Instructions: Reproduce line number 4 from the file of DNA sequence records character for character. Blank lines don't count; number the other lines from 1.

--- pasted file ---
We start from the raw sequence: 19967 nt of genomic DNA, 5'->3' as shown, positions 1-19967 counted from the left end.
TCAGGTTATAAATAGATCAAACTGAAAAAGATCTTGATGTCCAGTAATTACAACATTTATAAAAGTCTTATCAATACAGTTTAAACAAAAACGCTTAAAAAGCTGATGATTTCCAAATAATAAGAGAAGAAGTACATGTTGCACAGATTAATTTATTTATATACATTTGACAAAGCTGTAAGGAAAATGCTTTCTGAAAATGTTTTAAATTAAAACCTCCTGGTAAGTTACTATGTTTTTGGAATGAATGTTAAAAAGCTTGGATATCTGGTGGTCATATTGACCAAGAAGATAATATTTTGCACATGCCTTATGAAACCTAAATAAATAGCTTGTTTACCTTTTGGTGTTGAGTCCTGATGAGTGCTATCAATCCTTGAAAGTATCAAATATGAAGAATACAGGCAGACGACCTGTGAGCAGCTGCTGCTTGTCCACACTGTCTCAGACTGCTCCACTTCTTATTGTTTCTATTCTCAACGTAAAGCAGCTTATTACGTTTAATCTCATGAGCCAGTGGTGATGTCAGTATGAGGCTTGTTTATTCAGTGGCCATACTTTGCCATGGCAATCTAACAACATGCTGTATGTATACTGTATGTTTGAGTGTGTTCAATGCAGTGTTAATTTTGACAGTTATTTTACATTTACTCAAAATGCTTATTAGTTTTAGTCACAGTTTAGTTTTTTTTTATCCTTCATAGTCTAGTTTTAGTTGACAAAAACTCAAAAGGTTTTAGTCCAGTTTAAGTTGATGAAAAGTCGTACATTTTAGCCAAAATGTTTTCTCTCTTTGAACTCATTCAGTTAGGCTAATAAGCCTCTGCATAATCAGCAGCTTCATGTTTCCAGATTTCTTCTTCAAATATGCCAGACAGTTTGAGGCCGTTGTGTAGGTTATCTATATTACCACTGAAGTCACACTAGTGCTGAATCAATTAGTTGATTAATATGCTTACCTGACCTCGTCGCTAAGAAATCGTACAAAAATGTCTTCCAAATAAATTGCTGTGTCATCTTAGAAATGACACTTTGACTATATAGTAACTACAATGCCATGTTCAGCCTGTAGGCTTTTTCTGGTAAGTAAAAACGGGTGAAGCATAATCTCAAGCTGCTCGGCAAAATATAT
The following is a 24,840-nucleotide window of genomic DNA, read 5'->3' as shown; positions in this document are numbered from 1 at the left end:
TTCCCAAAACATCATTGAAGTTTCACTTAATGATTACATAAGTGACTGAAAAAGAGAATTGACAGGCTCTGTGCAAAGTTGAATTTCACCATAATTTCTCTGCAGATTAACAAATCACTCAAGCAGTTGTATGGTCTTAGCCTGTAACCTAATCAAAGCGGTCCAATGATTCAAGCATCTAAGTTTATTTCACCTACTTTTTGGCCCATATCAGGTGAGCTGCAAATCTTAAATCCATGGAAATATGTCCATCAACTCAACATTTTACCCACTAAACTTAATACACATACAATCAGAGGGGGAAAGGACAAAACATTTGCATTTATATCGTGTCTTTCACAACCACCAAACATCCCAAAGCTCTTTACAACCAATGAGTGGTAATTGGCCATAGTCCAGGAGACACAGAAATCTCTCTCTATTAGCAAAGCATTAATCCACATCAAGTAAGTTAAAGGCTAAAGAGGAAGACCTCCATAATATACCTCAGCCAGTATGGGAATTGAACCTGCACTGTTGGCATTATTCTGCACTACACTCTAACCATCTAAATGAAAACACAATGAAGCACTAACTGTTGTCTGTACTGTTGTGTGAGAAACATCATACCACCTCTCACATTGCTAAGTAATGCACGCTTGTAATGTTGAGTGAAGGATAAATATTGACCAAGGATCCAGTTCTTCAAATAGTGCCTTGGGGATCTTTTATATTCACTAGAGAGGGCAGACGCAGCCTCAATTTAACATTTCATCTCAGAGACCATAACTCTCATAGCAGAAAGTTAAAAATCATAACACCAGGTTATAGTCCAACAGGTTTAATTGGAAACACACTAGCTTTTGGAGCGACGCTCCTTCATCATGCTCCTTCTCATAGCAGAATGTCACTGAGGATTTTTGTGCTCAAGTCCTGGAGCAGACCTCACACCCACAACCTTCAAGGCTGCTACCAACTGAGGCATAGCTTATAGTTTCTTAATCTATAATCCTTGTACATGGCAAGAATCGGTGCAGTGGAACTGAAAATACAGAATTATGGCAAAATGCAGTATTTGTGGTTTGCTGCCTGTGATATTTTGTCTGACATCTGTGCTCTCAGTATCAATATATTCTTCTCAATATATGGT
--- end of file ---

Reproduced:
TTCCCAAAACATCATTGAAGTTTCACTTAATGATTACATAAGTGACTGAAAAAGAGAATTGACAGGCTCTGTGCAAAGTTGAATTTCACCATAATTTCTCTGCAGATTAACAAATCACTCAAGCAGTTGTATGGTCTTAGCCTGTAACCTAATCAAAGCGGTCCAATGATTCAAGCATCTAAGTTTATTTCACCTACTTTTTGGCCCATATCAGGTGAGCTGCAAATCTTAAATCCATGGAAATATGTCCATCAACTCAACATTTTACCCACTAAACTTAATACACATACAATCAGAGGGGGAAAGGACAAAACATTTGCATTTATATCGTGTCTTTCACAACCACCAAACATCCCAAAGCTCTTTACAACCAATGAGTGGTAATTGGCCATAGTCCAGGAGACACAGAAATCTCTCTCTATTAGCAAAGCATTAATCCACATCAAGTAAGTTAAAGGCTAAAGAGGAAGACCTCCATAATATACCTCAGCCAGTATGGGAATTGAACCTGCACTGTTGGCATTATTCTGCACTACACTCTAACCATCTAAATGAAAACACAATGAAGCACTAACTGTTGTCTGTACTGTTGTGTGAGAAACATCATACCACCTCTCACATTGCTAAGTAATGCACGCTTGTAATGTTGAGTGAAGGATAAATATTGACCAAGGATCCAGTTCTTCAAATAGTGCCTTGGGGATCTTTTATATTCACTAGAGAGGGCAGACGCAGCCTCAATTTAACATTTCATCTCAGAGACCATAACTCTCATAGCAGAAAGTTAAAAATCATAACACCAGGTTATAGTCCAACAGGTTTAATTGGAAACACACTAGCTTTTGGAGCGACGCTCCTTCATCATGCTCCTTCTCATAGCAGAATGTCACTGAGGATTTTTGTGCTCAAGTCCTGGAGCAGACCTCACACCCACAACCTTCAAGGCTGCTACCAACTGAGGCATAGCTTATAGTTTCTTAATCTATAATCCTTGTACATGGCAAGAATCGGTGCAGTGGAACTGAAAATACAGAATTATGGCAAAATGCAGTATTTGTGGTTTGCTGCCTGTGATATTTTGTCTGACATCTGTGCTCTCAGTATCAATATATTCTTCTCAATATATGGT